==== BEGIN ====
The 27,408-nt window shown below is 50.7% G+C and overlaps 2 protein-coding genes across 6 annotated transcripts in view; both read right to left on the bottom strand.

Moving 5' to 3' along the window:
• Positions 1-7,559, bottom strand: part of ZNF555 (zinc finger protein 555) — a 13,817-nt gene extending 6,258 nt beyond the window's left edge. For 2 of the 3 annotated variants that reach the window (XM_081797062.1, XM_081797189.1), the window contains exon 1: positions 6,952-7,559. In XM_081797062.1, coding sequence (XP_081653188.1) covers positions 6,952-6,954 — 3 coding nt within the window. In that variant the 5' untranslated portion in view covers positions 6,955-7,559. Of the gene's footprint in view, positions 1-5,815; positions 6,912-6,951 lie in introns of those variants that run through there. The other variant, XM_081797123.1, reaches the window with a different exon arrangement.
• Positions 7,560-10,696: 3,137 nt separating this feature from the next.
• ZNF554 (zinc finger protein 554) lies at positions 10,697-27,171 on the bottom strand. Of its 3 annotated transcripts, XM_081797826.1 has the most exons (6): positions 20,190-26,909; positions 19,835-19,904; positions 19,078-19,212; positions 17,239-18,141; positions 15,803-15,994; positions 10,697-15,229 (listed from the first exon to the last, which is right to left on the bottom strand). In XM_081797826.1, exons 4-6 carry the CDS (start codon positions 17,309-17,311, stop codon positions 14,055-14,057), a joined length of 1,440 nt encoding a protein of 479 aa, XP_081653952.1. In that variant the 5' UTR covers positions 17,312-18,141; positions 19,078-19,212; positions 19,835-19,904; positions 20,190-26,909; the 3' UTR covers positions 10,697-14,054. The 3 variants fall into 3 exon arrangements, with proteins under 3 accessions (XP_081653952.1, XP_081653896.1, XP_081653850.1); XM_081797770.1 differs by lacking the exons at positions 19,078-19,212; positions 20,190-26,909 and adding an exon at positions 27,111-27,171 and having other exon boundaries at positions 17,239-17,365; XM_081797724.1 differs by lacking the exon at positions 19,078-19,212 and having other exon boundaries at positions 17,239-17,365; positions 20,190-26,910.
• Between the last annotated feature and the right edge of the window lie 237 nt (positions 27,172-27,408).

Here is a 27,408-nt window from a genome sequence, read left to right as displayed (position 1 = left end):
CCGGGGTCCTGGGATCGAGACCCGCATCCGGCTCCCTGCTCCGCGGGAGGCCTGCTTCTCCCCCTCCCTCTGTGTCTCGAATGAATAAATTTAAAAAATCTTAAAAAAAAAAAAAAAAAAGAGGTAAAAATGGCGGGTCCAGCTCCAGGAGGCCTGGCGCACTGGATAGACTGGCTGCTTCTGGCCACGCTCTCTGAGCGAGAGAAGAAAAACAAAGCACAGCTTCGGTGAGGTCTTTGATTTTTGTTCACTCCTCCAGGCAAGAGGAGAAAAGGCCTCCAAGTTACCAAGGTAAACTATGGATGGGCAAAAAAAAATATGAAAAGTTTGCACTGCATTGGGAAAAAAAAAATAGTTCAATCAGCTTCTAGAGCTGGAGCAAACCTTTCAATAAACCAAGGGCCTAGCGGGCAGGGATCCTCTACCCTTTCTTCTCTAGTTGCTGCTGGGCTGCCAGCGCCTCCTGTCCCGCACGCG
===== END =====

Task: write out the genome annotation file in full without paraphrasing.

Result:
The 27,408-nt window shown below is 50.7% G+C and overlaps 2 protein-coding genes across 6 annotated transcripts in view; both read right to left on the bottom strand.

Moving 5' to 3' along the window:
• Positions 1-7,559, bottom strand: part of ZNF555 (zinc finger protein 555) — a 13,817-nt gene extending 6,258 nt beyond the window's left edge. For 2 of the 3 annotated variants that reach the window (XM_081797062.1, XM_081797189.1), the window contains exon 1: positions 6,952-7,559. In XM_081797062.1, coding sequence (XP_081653188.1) covers positions 6,952-6,954 — 3 coding nt within the window. In that variant the 5' untranslated portion in view covers positions 6,955-7,559. Of the gene's footprint in view, positions 1-5,815; positions 6,912-6,951 lie in introns of those variants that run through there. The other variant, XM_081797123.1, reaches the window with a different exon arrangement.
• Positions 7,560-10,696: 3,137 nt separating this feature from the next.
• ZNF554 (zinc finger protein 554) lies at positions 10,697-27,171 on the bottom strand. Of its 3 annotated transcripts, XM_081797826.1 has the most exons (6): positions 20,190-26,909; positions 19,835-19,904; positions 19,078-19,212; positions 17,239-18,141; positions 15,803-15,994; positions 10,697-15,229 (listed from the first exon to the last, which is right to left on the bottom strand). In XM_081797826.1, exons 4-6 carry the CDS (start codon positions 17,309-17,311, stop codon positions 14,055-14,057), a joined length of 1,440 nt encoding a protein of 479 aa, XP_081653952.1. In that variant the 5' UTR covers positions 17,312-18,141; positions 19,078-19,212; positions 19,835-19,904; positions 20,190-26,909; the 3' UTR covers positions 10,697-14,054. The 3 variants fall into 3 exon arrangements, with proteins under 3 accessions (XP_081653952.1, XP_081653896.1, XP_081653850.1); XM_081797770.1 differs by lacking the exons at positions 19,078-19,212; positions 20,190-26,909 and adding an exon at positions 27,111-27,171 and having other exon boundaries at positions 17,239-17,365; XM_081797724.1 differs by lacking the exon at positions 19,078-19,212 and having other exon boundaries at positions 17,239-17,365; positions 20,190-26,910.
• Between the last annotated feature and the right edge of the window lie 237 nt (positions 27,172-27,408).

Here is a 27,408-nt window from a genome sequence, read left to right as displayed (position 1 = left end):
CCGGGGTCCTGGGATCGAGACCCGCATCCGGCTCCCTGCTCCGCGGGAGGCCTGCTTCTCCCCCTCCCTCTGTGTCTCGAATGAATAAATTTAAAAAATCTTAAAAAAAAAAAAAAAAAAGAGGTAAAAATGGCGGGTCCAGCTCCAGGAGGCCTGGCGCACTGGATAGACTGGCTGCTTCTGGCCACGCTCTCTGAGCGAGAGAAGAAAAACAAAGCACAGCTTCGGTGAGGTCTTTGATTTTTGTTCACTCCTCCAGGCAAGAGGAGAAAAGGCCTCCAAGTTACCAAGGTAAACTATGGATGGGCAAAAAAAAATATGAAAAGTTTGCACTGCATTGGGAAAAAAAAAATAGTTCAATCAGCTTCTAGAGCTGGAGCAAACCTTTCAATAAACCAAGGGCCTAGCGGGCAGGGATCCTCTACCCTTTCTTCTCTAGTTGCTGCTGGGCTGCCAGCGCCTCCTGTCCCGCACGCG